Energy regulator’s drastic step amid ongoing crisis



Prime Minister Anthony Albanese has urged energy companies to meet their responsibilities to customers, as the threat of blackouts along the east coast continued on Wednesday.

It came amid another day of power shortages for the east coast states, and as South Australia’s Premier said policy makers should be “deeply ashamed” of the ongoing crisis.

Peter Malinauskas said Australia was witnessing a “market failure on a grand scale across the National Electricity Market” that was occurring “in a way that I think a range of policymakers should be deeply ashamed of”.

“The simple fact is that we’re in a first world country that is energy rich, and the fact that we’ve now got Australians being told that they should turn off porch lights to keep the system going. I think is somewhat of an embarrassment,” he said.

The Australian Energy Market Operator has warned that South Australia faces potential rolling power cuts on Friday as there is no reserve left in the national electricity grid.

On Wednesday morning, it signalled it was anticipating an energy supply crunch in South Australia on Friday from 8-9.30am and 5-9.30pm, issuing a “Lack of Reserve Level 3” (LOR3) notice.

There were similar warnings for NSW and Queensland for Wednesday.

A LOR3 notice means that “available electricity supply is equal to or less than the operational demand”.

AEMO electricity shortfalls in Queensland and NSW overnight but said it was able to avoid blackouts by intervening to direct generators to bid into the market.

AEMO has been working with the sector to ensure enough power is also available to avoid load shedding in Victoria.

The federal government said on Wednesday it had been advised blackouts would likely be avoided, despite the pressure on the power system.

Energy Minister Chris Bowen said he was pleased significant load-shedding and blackouts had been avoided so far, as a cold snap, the temporary shutdown of some coal-fired power station units and high gas prices had stretched the system.

“AEMO advises me that that will likely continue to be the case that we will be able to avoid any load shedding events or any blackouts,” Mr Bowen said in Gladstone on Wednesday.

“Of course, that is subject to any unexpected outages in the system … which is under pressure.”

Mr Albanese, meanwhile, warned providers who were seeking to game the system by shutting down generation when prices were capped by regulation.

“They have a responsibility to their customers, whether they be households or businesses, to do the right thing,” he told ABC Radio.

“If they’re not doing the right thing, the regulator will take appropriate action.”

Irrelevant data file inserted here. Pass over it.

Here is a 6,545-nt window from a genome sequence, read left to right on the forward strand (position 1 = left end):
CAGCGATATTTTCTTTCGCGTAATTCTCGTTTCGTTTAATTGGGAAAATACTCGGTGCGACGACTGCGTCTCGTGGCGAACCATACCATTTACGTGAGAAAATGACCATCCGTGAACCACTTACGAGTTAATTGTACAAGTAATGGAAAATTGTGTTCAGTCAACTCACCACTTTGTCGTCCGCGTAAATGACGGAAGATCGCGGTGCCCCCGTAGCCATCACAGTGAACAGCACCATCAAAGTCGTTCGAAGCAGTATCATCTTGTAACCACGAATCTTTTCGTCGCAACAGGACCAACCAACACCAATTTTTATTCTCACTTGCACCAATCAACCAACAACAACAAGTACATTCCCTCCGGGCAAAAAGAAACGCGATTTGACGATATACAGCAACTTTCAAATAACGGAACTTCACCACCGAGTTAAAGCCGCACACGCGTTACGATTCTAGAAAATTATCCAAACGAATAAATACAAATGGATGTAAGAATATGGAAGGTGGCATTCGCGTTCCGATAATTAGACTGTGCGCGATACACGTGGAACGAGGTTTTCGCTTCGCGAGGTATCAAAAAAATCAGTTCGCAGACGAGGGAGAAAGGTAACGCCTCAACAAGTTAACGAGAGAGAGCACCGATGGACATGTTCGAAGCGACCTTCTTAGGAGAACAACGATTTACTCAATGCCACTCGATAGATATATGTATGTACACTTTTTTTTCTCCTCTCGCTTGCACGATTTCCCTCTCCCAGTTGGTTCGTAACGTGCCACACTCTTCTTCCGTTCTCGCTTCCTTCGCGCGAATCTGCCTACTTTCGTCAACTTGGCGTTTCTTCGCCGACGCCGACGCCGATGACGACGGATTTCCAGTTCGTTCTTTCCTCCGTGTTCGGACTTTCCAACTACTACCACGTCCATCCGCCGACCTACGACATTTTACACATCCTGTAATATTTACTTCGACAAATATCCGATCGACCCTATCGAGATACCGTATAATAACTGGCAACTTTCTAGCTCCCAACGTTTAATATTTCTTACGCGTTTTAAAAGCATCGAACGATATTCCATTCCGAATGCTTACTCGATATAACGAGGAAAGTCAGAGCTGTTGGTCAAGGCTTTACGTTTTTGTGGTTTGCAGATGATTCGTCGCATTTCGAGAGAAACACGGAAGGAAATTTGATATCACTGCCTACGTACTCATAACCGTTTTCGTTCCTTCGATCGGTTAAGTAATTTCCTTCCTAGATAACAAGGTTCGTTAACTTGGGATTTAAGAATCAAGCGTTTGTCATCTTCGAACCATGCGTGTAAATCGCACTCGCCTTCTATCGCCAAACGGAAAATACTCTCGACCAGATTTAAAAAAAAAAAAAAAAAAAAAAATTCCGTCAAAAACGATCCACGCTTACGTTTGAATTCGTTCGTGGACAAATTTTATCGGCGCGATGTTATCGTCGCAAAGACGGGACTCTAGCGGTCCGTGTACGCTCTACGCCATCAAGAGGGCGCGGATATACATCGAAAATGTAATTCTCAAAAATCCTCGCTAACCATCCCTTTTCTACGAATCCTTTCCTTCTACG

AEMO has directed generators to put more than 5000 megawatts into the market. Mr Bowen said he had made it clear the government supported “any action [AEMO] chooses to take to effectively manage the situation in the best interests of Australian consumers, whether they be big industrial consumers or residential consumers”.

Australian Energy Regulator chair Clare Savage said there would be talks on Wednesday to ensure there was enough power supply.

Despite shortages in some of the market, Ms Savage said generators were doing everything they could to keep the power running.

“Supply is very tight right now, but we do know there is more generation available that is being bid into the market,” she told the Seven Network.

“The Australian Energy Market Operator is working around the clock with generators to make sure we have enough supply to keep the lights on.”

Ms Savage said she wrote to every generator in the east coast on Tuesday to make sure they understood their responsibilities.

“We saw the situation evolve over the weekend where there was a price cap put into the wholesale market and a number of generators who said they were available suddenly withdrew their capacity,” she said.

“We wanted to be quick off the mark to communicate with these generators to put them on notice and make sure they understand their obligations.”

Mr  Malinauskas said Australia’s energy market structure was broken. He said his state was spending $600 million on a hydrogen power plant to stabilise energy supply.

“We are witnessing market failure on a grand scale,” he said.

In a statement on Wednesday morning, the market operator said it would encourage energy generators in the eastern states to bid for availability into the energy market, rather than direct them to.

“Wholesale electricity prices remain capped in Queensland, NSW, Victoria and South Australia due to wholesale prices reaching the cumulative high price threshold,” the statement said.

Australian Energy Council chief executive Sarah McNamara said the current crisis in the sector was unprecedented.

“It’s very challenging for generators to be expected to bring supply online,” she told ABC Radio.

“It’s costing them $400/MWh. If they’re only going to get paid $300/MWh, that’s running at a deep and significant loss.”

-with AAP

Source: Read More

We’ve Already Come Too Far To End This Now.

Subscribe To Our Weekly Newsletter

Get notified about new articles